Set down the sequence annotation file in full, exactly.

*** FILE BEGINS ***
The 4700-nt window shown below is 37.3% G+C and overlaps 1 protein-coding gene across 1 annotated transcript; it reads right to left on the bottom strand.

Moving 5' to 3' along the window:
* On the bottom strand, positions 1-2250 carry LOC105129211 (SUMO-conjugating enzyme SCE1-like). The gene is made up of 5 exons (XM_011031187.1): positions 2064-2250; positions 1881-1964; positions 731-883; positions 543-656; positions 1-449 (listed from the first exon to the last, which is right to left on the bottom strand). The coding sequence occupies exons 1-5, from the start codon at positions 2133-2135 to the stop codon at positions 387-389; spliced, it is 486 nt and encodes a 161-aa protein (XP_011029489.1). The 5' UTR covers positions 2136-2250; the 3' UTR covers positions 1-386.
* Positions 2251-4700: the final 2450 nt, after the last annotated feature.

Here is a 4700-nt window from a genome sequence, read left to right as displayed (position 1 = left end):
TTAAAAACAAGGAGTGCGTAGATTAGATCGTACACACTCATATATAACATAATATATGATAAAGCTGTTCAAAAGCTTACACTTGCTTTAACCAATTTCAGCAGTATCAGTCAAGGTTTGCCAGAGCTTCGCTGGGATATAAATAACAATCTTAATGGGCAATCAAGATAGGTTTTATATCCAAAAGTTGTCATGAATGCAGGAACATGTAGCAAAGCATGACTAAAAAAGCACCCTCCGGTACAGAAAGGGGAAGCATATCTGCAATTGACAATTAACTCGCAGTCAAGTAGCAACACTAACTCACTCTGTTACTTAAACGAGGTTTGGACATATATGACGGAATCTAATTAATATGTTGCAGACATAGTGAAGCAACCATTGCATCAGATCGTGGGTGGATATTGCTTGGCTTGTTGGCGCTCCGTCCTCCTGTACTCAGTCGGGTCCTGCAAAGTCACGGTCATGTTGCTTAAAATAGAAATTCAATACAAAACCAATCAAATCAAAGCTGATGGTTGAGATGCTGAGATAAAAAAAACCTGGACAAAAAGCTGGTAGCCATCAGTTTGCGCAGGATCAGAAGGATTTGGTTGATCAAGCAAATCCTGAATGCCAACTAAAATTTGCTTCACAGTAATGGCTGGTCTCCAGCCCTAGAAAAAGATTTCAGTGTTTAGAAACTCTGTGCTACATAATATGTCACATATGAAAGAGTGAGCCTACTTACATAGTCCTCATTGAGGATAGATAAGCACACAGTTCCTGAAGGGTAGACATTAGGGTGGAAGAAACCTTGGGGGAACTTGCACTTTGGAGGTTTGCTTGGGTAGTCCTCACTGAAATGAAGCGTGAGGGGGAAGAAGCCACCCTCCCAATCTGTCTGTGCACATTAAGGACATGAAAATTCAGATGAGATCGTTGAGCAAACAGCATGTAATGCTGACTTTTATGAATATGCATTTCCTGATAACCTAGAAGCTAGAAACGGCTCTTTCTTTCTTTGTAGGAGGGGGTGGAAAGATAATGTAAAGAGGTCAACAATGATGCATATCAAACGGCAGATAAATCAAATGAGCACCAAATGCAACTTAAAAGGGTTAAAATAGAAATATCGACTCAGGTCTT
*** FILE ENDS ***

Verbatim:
The 4700-nt window shown below is 37.3% G+C and overlaps 1 protein-coding gene across 1 annotated transcript; it reads right to left on the bottom strand.

Moving 5' to 3' along the window:
* On the bottom strand, positions 1-2250 carry LOC105129211 (SUMO-conjugating enzyme SCE1-like). The gene is made up of 5 exons (XM_011031187.1): positions 2064-2250; positions 1881-1964; positions 731-883; positions 543-656; positions 1-449 (listed from the first exon to the last, which is right to left on the bottom strand). The coding sequence occupies exons 1-5, from the start codon at positions 2133-2135 to the stop codon at positions 387-389; spliced, it is 486 nt and encodes a 161-aa protein (XP_011029489.1). The 5' UTR covers positions 2136-2250; the 3' UTR covers positions 1-386.
* Positions 2251-4700: the final 2450 nt, after the last annotated feature.

Here is a 4700-nt window from a genome sequence, read left to right as displayed (position 1 = left end):
TTAAAAACAAGGAGTGCGTAGATTAGATCGTACACACTCATATATAACATAATATATGATAAAGCTGTTCAAAAGCTTACACTTGCTTTAACCAATTTCAGCAGTATCAGTCAAGGTTTGCCAGAGCTTCGCTGGGATATAAATAACAATCTTAATGGGCAATCAAGATAGGTTTTATATCCAAAAGTTGTCATGAATGCAGGAACATGTAGCAAAGCATGACTAAAAAAGCACCCTCCGGTACAGAAAGGGGAAGCATATCTGCAATTGACAATTAACTCGCAGTCAAGTAGCAACACTAACTCACTCTGTTACTTAAACGAGGTTTGGACATATATGACGGAATCTAATTAATATGTTGCAGACATAGTGAAGCAACCATTGCATCAGATCGTGGGTGGATATTGCTTGGCTTGTTGGCGCTCCGTCCTCCTGTACTCAGTCGGGTCCTGCAAAGTCACGGTCATGTTGCTTAAAATAGAAATTCAATACAAAACCAATCAAATCAAAGCTGATGGTTGAGATGCTGAGATAAAAAAAACCTGGACAAAAAGCTGGTAGCCATCAGTTTGCGCAGGATCAGAAGGATTTGGTTGATCAAGCAAATCCTGAATGCCAACTAAAATTTGCTTCACAGTAATGGCTGGTCTCCAGCCCTAGAAAAAGATTTCAGTGTTTAGAAACTCTGTGCTACATAATATGTCACATATGAAAGAGTGAGCCTACTTACATAGTCCTCATTGAGGATAGATAAGCACACAGTTCCTGAAGGGTAGACATTAGGGTGGAAGAAACCTTGGGGGAACTTGCACTTTGGAGGTTTGCTTGGGTAGTCCTCACTGAAATGAAGCGTGAGGGGGAAGAAGCCACCCTCCCAATCTGTCTGTGCACATTAAGGACATGAAAATTCAGATGAGATCGTTGAGCAAACAGCATGTAATGCTGACTTTTATGAATATGCATTTCCTGATAACCTAGAAGCTAGAAACGGCTCTTTCTTTCTTTGTAGGAGGGGGTGGAAAGATAATGTAAAGAGGTCAACAATGATGCATATCAAACGGCAGATAAATCAAATGAGCACCAAATGCAACTTAAAAGGGTTAAAATAGAAATATCGACTCAGGTCTT